The days bawdy sunset remains
And the potholes of 22nd Street
still swallow the naive
The miracle mile fades in fame
A-mountain sleeps with one less name
Quietly, time chronicals
the people and the pueblos passing
Republicans will stop at nothing to gut Pima County and Tucson.
This story struck a note with me. I do not live in Tucson at thr moment, but I have adopted it as the place that I am from. So much of who I am today was pieced from the events of my life spent in Tucson. In 1966, I was a 7th grader attending Alice Vail. I would walk by my old elementary school, Bonillas, where I had attened 3rd and 4th grade. (The story of Mrs Eyland or was it Island...is another tale). Each day the path would guide my friend Tom and myself though a gauntlet of elementary aged kids, many of whom were on bicycles. One day before my horrified gaze a kid came flying past us out of the ally behind E 15th Street across Swan Road and was hit by a bluebird school bus and dragged beneath it for quute some distance. He was a rumpled bad of flesh covered bones with blood, hair and parts scraped across the pavement of Swan Road. My friend Tom and I stood agast at the event. The title of this artcle brought this memory back after 48 years as clearly as if it had happened last week!
The world is fill of false equivalents, and statements comparing the belief in tax funded public systems to persons who hate "successful people" is one of the best arguments for publicly funded education I have seen. The profound implications that we already have oligarchs and plutocrats claiming to be pictures of success is an astounding indication of how far this problem has progressed. Allow me to throw a reckless equivalency out there: Believing that the money you hoard at the expense of social welfare will buy you protection from the consequences of such belief is like believing that the food you eat will not create feces!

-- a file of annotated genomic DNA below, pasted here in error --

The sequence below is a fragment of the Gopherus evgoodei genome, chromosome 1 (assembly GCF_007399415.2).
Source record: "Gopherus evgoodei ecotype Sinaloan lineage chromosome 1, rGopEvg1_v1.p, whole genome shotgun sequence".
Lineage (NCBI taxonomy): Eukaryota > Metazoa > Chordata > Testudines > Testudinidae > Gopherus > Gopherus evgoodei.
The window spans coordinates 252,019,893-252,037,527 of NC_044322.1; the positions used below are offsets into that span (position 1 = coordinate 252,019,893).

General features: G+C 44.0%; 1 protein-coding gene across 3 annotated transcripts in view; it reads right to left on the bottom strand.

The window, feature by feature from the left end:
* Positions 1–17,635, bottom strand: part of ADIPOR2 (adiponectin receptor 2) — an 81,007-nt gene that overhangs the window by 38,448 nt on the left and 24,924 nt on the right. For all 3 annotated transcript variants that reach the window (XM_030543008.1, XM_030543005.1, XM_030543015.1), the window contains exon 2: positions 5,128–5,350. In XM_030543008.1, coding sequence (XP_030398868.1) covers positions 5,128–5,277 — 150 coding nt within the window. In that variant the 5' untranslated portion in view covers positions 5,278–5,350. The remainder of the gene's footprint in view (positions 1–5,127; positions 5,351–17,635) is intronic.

I miss my Tucson (though not AZ in general). Try Tacoma, WA for a spin and tell me about bad roads, poor design and difficult navigation!
Tucson is neither uncultured or classless! It is without pretentiousness a place that is the gateway to the frontier of the Sonoran desert and the indomitable spirit of the covert rebel in all of us. It is the result of a collision of times, culture, social mores overtly blended without malice into one of the most richly adorned in the prosaic communities I have ever known.
Steph, there's some serious embellishment going on there.
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